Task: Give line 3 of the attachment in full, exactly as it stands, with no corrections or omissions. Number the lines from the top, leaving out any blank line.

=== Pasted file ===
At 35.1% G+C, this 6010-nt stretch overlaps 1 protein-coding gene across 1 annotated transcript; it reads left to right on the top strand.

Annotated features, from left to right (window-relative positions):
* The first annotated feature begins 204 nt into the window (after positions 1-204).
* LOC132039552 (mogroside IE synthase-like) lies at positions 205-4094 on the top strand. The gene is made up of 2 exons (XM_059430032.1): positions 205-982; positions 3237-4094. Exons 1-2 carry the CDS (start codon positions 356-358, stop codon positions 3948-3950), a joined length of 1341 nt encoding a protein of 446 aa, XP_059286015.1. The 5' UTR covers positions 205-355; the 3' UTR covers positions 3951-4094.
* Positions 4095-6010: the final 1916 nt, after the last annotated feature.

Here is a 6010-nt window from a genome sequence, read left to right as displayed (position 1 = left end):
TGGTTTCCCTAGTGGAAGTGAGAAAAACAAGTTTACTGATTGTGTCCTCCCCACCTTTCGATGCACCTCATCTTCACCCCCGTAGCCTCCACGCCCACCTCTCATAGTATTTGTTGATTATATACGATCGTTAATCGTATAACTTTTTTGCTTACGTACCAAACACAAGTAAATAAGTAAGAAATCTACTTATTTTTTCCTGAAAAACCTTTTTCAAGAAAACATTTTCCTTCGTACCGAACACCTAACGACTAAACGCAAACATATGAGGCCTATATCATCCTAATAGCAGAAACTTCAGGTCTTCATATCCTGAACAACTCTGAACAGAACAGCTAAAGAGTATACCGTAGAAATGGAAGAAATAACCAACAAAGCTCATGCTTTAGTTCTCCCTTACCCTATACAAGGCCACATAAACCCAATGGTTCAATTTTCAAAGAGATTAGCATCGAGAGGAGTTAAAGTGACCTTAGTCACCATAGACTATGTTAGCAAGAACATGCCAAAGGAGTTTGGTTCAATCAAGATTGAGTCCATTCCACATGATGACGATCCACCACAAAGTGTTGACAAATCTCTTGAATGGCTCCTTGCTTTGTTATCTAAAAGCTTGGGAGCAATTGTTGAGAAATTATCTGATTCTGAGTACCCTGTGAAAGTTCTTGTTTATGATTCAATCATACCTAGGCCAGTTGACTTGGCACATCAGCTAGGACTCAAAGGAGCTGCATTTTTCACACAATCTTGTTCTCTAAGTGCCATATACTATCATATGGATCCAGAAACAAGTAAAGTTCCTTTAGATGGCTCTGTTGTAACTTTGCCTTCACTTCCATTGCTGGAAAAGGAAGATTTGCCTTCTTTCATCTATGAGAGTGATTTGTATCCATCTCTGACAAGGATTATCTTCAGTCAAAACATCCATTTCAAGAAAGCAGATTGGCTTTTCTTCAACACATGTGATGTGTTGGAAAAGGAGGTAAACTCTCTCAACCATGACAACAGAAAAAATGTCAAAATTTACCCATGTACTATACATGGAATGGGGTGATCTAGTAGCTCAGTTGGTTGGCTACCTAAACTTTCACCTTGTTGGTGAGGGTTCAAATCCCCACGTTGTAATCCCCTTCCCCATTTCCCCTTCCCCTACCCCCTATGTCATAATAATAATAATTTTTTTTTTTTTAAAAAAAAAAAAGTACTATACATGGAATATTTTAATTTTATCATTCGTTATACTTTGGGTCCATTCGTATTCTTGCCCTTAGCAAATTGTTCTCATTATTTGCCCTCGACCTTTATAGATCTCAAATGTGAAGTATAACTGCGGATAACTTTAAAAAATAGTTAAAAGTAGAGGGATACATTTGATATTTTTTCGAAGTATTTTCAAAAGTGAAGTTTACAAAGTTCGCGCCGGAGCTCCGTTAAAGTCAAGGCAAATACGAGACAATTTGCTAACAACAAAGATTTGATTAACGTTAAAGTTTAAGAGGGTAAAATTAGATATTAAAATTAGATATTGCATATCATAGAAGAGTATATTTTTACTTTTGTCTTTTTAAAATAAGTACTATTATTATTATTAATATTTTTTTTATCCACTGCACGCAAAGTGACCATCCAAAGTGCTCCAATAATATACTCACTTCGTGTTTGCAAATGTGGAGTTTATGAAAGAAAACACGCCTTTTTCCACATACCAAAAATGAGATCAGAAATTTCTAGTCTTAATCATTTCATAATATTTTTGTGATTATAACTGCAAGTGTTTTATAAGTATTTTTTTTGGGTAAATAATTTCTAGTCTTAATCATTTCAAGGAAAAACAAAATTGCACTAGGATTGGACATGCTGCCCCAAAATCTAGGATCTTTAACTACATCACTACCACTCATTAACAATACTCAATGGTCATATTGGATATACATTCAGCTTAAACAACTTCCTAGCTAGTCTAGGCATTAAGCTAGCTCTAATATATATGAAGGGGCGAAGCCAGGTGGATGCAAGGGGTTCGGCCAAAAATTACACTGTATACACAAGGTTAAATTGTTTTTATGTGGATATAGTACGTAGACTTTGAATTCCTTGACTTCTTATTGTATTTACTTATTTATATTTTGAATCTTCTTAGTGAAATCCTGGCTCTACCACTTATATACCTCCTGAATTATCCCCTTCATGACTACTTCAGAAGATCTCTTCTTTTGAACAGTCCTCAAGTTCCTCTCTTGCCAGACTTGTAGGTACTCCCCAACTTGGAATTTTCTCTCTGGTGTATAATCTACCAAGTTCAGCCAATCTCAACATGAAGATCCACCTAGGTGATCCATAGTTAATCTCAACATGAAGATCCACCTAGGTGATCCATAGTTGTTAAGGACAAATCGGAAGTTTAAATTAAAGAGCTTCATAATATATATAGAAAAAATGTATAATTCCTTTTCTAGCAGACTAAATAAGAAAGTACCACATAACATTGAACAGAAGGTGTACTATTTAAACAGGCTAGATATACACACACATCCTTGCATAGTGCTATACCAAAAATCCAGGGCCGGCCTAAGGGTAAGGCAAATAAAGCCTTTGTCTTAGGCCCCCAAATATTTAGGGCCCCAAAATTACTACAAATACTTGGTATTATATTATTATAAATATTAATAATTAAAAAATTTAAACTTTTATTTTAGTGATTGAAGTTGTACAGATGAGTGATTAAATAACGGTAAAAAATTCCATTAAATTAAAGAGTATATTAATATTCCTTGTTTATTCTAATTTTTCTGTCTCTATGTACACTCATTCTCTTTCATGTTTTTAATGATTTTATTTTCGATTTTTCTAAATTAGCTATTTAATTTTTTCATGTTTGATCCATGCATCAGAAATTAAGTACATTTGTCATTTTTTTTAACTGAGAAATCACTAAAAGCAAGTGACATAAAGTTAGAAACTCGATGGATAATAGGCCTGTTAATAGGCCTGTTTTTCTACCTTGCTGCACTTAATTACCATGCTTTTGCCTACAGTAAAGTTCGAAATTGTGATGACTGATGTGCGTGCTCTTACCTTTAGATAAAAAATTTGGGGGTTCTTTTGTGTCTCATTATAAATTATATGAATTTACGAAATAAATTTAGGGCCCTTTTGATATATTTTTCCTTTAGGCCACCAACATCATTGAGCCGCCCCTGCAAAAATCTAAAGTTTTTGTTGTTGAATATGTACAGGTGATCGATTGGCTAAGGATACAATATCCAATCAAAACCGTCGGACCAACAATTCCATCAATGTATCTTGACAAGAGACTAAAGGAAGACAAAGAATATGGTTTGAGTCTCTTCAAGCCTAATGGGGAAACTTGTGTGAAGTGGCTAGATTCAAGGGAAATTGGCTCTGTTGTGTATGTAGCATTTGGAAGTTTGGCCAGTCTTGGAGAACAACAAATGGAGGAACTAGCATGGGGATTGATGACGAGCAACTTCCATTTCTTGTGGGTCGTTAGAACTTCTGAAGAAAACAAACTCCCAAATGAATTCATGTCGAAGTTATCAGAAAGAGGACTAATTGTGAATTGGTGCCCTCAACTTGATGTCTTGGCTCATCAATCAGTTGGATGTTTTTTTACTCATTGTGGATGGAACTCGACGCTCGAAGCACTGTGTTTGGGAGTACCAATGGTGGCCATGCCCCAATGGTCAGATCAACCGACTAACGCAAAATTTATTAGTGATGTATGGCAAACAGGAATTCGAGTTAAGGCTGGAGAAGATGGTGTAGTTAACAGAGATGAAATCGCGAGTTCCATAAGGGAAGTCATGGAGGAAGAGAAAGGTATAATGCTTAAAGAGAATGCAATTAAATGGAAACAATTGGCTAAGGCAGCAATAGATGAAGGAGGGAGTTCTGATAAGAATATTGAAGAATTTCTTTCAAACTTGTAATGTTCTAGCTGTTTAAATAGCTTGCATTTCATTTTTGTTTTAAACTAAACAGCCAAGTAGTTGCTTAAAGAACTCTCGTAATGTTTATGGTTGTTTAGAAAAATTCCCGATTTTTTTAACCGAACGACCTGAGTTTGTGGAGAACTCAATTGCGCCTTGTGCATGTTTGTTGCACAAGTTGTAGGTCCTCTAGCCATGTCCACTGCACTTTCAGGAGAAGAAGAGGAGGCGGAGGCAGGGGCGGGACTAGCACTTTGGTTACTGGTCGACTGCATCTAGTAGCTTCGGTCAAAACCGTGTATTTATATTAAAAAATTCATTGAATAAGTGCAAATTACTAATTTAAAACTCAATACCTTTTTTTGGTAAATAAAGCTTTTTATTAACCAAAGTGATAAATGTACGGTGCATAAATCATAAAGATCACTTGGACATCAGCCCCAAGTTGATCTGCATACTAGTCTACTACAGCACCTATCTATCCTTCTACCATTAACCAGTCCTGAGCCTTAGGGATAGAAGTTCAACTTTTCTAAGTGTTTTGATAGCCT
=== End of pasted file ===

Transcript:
* The first annotated feature begins 204 nt into the window (after positions 1-204).